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Microsoft’s Server Network Protocol Documentation Available to Open-Source Developers

So… I’m reading an article last night that one of my co-workers linked me to that tells me how Samba gained legal access to Microsoft network file protocols. As I’m reading through the article my first thought is, “Interesting, I wonder how Microsoft is going to spin this one off.” And then I see:

In the deal, the PFIF gets the actual documentation. Samba or other developers can then access the documentation if they agree to the NDA and pay 10,000 euros.

Definitely far from free and open. I showed this article to another co-worker this morning and I believe he hit the nail on the head when he responded with, “Sugar coated bull if you ask me.”

3 Responses

  1. Heh yeah, sugar coated bull indeed.

    It’s one thing to provide documentation for the sake of cross platform interoperability, but it’s another to charge people a hefty fee and sign an NDA. I’m all for the exhange of information and FOSS, but the NDA nukes the free (speech) and open part of it, and paying to access the documentation nukes the other free (beer) aspect. I’m not really sure what they’ve got to hide?

    That said though, the turn around time for Samba updates in the event of a complete protocol change should be nice due to the enforced 15-day limit. I just hope it helps instead of being a ‘tarp’, but I think Samba has been doing just fine up until now without their help and NDAs. 😉 We’ll see.

  2. Remember folks, the license fee is only paid once and by PFIF. The interesting part about this license is that it can be sub-licensed to anyone (that being a free software project) for free.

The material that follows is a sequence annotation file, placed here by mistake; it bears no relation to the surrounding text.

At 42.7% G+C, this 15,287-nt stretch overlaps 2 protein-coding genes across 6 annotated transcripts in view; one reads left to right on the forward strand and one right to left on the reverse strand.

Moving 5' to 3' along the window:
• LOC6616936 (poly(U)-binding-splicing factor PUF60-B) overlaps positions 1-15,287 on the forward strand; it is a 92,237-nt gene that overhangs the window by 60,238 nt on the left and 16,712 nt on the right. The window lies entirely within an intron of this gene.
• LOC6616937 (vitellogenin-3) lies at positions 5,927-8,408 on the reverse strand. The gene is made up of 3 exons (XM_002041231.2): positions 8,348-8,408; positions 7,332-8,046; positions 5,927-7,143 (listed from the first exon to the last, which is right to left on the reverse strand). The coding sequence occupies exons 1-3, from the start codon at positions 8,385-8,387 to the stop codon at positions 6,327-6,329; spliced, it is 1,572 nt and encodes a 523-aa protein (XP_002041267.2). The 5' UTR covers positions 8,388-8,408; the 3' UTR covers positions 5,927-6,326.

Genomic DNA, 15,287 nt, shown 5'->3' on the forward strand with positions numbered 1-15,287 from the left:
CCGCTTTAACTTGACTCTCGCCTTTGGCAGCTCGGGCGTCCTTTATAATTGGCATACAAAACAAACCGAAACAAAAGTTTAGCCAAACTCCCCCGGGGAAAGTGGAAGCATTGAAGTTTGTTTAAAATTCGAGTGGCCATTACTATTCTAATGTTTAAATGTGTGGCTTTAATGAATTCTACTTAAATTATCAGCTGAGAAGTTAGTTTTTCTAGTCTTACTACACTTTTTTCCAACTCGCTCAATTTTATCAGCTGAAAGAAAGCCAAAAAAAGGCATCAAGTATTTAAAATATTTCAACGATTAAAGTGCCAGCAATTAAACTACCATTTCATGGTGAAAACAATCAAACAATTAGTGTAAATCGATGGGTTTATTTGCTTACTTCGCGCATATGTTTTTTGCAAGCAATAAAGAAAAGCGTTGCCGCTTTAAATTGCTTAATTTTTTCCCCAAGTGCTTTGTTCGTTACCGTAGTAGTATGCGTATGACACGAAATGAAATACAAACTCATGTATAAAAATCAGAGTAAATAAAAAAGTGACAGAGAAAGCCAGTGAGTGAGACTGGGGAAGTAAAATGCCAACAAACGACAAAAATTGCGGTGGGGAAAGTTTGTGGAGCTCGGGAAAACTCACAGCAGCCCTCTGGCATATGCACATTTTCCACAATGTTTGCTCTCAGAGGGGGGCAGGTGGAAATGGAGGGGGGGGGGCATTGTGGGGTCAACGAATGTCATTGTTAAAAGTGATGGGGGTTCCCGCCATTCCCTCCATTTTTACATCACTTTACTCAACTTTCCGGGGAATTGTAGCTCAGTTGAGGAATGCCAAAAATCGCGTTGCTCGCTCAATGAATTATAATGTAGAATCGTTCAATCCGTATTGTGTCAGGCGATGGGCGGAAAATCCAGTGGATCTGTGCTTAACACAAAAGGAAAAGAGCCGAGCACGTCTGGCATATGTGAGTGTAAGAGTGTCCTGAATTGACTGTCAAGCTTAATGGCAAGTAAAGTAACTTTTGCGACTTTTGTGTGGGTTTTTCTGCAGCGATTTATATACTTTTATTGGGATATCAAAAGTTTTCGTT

There’s even a escalation process to ensure Microsoft keeps the documentation up to date. Although, how long this process can take or how effective it remains to be seen.

    The only drawback is the lack of patent protection. Sure, go ahead implement our protocols. Oh by the way, you’re infringing on our patents. So either pay up, or shutdown or we will pummel you and your organization into complete ruins. That is of course you completely ignore that Microsoft has to reveal which patents are actually being infringed as part of the agreement.

    since this in the EU, how does using software impacted by this agreement in other countries?

    Looks like a trap, smells like a trap…wait…what am i talking about, this is Microsoft for crying out loud, it’s ALWAYS a trap.

  3. Overall this looks like a good thing. Getting *anything* out of Microsoft is worse than pulling teeth from an angry lion. Paying 10,000EU for access to the documentation is far better than having no documentation at all and having to reverse engineer how the protocols work. That’s really not a lot of money for a large organization, and if Samba pays the fee then anyone who does work for them can read the documentation. The NDA just mean you can’t reproduce or discuss the documentation .. anything you develop after reading the documentation can be GPL’ed to your hearts content.

    Also, requiring Microsoft to update the documentation within 15 days of any changes is a major win. The guys at Samba will have to test this and make sure the documentation is actually correct in the first place. Time will tell if Microsoft will stick to the agreement, but at least there is some baseline to test against now.

    As for patents, if you read further, the deal requires that Microsoft spell out and keep up-to-date the list of any patents that they believe are covered by the MLIP. So you may not be protected against patent infringement lawsuits, but you now have a list of patents you can reference to help keep yourself out of legal trouble. There won’t be any more “Linux is infringing but we can’t tell you where” lawsuits bouncing around in the EU because of this.

    So the big question is: when will this happen in the United States? 🙂

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